Phylogenetic stains: ribosomal RNA-based probes for the identification of single cells

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Science  10 Mar 1989:
Vol. 243, Issue 4896, pp. 1360-1363
DOI: 10.1126/science.2466341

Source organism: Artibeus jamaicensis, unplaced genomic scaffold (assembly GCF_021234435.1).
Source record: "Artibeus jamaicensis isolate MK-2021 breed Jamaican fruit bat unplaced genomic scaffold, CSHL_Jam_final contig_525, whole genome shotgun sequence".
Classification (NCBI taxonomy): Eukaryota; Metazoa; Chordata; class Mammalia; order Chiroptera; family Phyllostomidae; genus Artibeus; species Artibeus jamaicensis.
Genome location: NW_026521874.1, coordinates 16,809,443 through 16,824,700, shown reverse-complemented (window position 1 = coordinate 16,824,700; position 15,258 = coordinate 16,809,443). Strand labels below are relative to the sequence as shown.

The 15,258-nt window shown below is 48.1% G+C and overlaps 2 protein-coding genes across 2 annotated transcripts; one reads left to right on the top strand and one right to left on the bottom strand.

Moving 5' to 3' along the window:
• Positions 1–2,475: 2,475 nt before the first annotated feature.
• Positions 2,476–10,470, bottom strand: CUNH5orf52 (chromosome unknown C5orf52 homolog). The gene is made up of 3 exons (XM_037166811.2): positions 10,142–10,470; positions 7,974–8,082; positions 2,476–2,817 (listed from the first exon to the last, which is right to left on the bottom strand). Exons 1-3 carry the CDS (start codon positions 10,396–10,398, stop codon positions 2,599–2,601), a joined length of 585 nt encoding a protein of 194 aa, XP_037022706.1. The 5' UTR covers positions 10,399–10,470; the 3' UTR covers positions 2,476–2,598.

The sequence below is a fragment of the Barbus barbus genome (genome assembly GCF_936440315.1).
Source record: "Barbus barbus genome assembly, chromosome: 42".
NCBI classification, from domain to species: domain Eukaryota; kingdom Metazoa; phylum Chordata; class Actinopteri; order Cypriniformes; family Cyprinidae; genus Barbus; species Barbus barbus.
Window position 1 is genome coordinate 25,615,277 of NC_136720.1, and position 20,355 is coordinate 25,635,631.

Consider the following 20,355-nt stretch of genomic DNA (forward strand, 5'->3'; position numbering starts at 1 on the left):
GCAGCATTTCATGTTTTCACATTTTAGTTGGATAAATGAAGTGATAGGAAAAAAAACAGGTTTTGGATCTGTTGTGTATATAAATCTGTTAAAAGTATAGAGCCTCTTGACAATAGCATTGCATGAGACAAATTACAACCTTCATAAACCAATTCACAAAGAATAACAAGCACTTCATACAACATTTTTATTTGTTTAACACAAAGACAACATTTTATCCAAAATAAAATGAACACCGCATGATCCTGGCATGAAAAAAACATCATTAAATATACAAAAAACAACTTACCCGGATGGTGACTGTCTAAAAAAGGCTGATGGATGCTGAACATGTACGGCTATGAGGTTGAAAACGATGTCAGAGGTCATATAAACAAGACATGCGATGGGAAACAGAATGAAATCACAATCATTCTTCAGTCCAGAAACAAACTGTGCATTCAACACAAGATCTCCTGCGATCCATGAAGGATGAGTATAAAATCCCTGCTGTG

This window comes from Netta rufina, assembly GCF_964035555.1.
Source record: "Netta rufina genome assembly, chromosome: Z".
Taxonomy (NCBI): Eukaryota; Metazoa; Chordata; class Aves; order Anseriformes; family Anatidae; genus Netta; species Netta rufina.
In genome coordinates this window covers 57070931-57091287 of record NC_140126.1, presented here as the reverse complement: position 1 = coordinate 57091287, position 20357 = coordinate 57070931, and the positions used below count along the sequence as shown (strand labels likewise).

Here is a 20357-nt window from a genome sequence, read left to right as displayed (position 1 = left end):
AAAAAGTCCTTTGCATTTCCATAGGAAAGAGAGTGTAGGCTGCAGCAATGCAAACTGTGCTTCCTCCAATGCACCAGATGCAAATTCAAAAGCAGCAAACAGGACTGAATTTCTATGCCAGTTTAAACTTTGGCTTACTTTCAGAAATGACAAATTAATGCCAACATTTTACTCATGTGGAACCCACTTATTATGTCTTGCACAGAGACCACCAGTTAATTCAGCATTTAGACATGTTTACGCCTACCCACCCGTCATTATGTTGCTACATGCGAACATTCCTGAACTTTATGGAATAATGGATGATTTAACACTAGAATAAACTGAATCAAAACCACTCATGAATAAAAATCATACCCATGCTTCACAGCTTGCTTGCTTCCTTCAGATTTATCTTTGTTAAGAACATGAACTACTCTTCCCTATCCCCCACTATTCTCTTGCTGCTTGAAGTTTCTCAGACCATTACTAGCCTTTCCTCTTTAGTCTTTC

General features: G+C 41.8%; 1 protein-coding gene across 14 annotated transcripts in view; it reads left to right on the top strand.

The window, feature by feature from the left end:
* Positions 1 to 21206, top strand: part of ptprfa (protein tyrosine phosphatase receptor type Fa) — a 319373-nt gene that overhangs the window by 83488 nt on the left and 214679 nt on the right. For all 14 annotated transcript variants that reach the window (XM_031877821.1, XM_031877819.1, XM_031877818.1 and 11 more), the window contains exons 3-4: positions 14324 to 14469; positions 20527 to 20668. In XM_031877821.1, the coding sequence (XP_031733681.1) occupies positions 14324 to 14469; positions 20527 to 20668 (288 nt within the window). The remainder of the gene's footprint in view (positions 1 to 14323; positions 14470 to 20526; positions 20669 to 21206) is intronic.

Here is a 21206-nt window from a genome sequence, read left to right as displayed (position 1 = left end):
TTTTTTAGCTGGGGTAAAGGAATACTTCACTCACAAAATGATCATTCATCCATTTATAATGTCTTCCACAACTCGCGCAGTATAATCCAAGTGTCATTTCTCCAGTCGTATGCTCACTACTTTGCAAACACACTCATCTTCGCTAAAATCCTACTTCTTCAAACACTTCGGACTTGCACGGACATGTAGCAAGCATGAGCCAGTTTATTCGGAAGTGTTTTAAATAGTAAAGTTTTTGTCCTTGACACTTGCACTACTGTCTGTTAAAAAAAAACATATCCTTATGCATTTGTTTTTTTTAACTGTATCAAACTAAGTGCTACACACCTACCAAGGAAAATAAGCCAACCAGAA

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Rapid phylogenetic identification of single microbial cells was achieved with a new staining method. Formaldehyde-fixed, intact cells were hybridized with fluorescently labeled oligodeoxynucleotides complementary to 16S ribosomal RNA (rRNA) and viewed by fluorescence microscopy. Because of the abundance of rRNA in cells, the binding of the fluorescent probes to individual cells is readily visualized. Phylogenetic identification is achieved by the use of oligonucleotides (length 17 to 34 nucleotides) that are complementary to phylogenetic group-specific 16S rRNA sequences. Appropriate probes can be composed of oligonucleotide sequences that distinguish between the primary kingdoms (eukaryotes, eubacteria, archaebacteria) and between closely related organisms. The simultaneous use of multiple probes, labeled with different fluorescent dyes, allows the identification of different cell types in the same microscopic field. Quantitative microfluorimetry shows that the amount of an rRNA-specific probe that binds to Escherichia coli varies with the ribosome content and therefore reflects growth rate.